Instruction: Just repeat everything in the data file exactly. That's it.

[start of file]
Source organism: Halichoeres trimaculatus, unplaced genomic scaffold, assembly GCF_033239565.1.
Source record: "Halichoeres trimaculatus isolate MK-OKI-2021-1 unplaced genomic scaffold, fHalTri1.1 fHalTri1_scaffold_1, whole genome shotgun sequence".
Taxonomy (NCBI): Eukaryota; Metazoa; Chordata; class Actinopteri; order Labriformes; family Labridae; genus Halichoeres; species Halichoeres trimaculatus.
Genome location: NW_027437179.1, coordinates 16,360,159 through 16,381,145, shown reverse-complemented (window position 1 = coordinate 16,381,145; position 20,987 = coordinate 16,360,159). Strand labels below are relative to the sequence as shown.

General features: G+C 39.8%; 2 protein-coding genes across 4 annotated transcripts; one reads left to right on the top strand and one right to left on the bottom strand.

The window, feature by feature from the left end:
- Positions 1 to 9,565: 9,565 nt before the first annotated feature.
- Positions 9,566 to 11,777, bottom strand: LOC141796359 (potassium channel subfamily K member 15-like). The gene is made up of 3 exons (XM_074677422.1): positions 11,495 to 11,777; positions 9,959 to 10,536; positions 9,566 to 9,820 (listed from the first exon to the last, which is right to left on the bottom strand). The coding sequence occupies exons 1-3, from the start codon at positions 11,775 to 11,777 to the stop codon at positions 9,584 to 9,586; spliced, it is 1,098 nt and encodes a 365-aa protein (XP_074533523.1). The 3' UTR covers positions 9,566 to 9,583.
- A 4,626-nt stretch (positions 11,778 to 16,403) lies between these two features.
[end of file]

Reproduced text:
Source organism: Halichoeres trimaculatus, unplaced genomic scaffold, assembly GCF_033239565.1.
Source record: "Halichoeres trimaculatus isolate MK-OKI-2021-1 unplaced genomic scaffold, fHalTri1.1 fHalTri1_scaffold_1, whole genome shotgun sequence".
Taxonomy (NCBI): Eukaryota; Metazoa; Chordata; class Actinopteri; order Labriformes; family Labridae; genus Halichoeres; species Halichoeres trimaculatus.
Genome location: NW_027437179.1, coordinates 16,360,159 through 16,381,145, shown reverse-complemented (window position 1 = coordinate 16,381,145; position 20,987 = coordinate 16,360,159). Strand labels below are relative to the sequence as shown.

General features: G+C 39.8%; 2 protein-coding genes across 4 annotated transcripts; one reads left to right on the top strand and one right to left on the bottom strand.

The window, feature by feature from the left end:
- Positions 1 to 9,565: 9,565 nt before the first annotated feature.
- Positions 9,566 to 11,777, bottom strand: LOC141796359 (potassium channel subfamily K member 15-like). The gene is made up of 3 exons (XM_074677422.1): positions 11,495 to 11,777; positions 9,959 to 10,536; positions 9,566 to 9,820 (listed from the first exon to the last, which is right to left on the bottom strand). The coding sequence occupies exons 1-3, from the start codon at positions 11,775 to 11,777 to the stop codon at positions 9,584 to 9,586; spliced, it is 1,098 nt and encodes a 365-aa protein (XP_074533523.1). The 3' UTR covers positions 9,566 to 9,583.
- A 4,626-nt stretch (positions 11,778 to 16,403) lies between these two features.